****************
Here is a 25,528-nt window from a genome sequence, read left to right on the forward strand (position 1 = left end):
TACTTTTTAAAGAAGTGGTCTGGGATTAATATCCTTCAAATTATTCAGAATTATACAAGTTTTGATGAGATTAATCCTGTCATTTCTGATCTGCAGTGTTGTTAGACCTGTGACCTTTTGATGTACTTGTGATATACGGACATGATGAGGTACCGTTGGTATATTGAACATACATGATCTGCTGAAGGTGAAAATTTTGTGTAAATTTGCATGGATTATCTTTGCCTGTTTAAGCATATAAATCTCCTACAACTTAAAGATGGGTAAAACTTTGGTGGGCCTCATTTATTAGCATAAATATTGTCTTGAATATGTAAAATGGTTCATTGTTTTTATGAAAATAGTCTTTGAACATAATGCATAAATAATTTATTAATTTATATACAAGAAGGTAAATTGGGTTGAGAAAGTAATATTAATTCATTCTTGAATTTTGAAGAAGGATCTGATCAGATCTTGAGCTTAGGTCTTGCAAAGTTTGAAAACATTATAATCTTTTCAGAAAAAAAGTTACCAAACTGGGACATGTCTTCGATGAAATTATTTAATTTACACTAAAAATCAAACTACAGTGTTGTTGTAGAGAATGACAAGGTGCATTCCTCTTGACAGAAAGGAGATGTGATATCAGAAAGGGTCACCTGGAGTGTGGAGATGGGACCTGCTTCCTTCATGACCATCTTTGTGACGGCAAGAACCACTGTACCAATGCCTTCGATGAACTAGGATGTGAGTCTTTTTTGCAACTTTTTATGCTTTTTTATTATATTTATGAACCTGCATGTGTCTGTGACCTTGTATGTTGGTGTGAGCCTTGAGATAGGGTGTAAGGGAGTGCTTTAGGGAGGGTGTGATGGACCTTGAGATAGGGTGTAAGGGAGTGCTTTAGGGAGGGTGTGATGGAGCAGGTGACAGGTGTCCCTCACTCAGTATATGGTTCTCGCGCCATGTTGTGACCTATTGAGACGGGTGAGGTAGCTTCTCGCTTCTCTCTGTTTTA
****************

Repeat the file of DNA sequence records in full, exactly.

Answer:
Here is a 25,528-nt window from a genome sequence, read left to right on the forward strand (position 1 = left end):
TACTTTTTAAAGAAGTGGTCTGGGATTAATATCCTTCAAATTATTCAGAATTATACAAGTTTTGATGAGATTAATCCTGTCATTTCTGATCTGCAGTGTTGTTAGACCTGTGACCTTTTGATGTACTTGTGATATACGGACATGATGAGGTACCGTTGGTATATTGAACATACATGATCTGCTGAAGGTGAAAATTTTGTGTAAATTTGCATGGATTATCTTTGCCTGTTTAAGCATATAAATCTCCTACAACTTAAAGATGGGTAAAACTTTGGTGGGCCTCATTTATTAGCATAAATATTGTCTTGAATATGTAAAATGGTTCATTGTTTTTATGAAAATAGTCTTTGAACATAATGCATAAATAATTTATTAATTTATATACAAGAAGGTAAATTGGGTTGAGAAAGTAATATTAATTCATTCTTGAATTTTGAAGAAGGATCTGATCAGATCTTGAGCTTAGGTCTTGCAAAGTTTGAAAACATTATAATCTTTTCAGAAAAAAAGTTACCAAACTGGGACATGTCTTCGATGAAATTATTTAATTTACACTAAAAATCAAACTACAGTGTTGTTGTAGAGAATGACAAGGTGCATTCCTCTTGACAGAAAGGAGATGTGATATCAGAAAGGGTCACCTGGAGTGTGGAGATGGGACCTGCTTCCTTCATGACCATCTTTGTGACGGCAAGAACCACTGTACCAATGCCTTCGATGAACTAGGATGTGAGTCTTTTTTGCAACTTTTTATGCTTTTTTATTATATTTATGAACCTGCATGTGTCTGTGACCTTGTATGTTGGTGTGAGCCTTGAGATAGGGTGTAAGGGAGTGCTTTAGGGAGGGTGTGATGGACCTTGAGATAGGGTGTAAGGGAGTGCTTTAGGGAGGGTGTGATGGAGCAGGTGACAGGTGTCCCTCACTCAGTATATGGTTCTCGCGCCATGTTGTGACCTATTGAGACGGGTGAGGTAGCTTCTCGCTTCTCTCTGTTTTA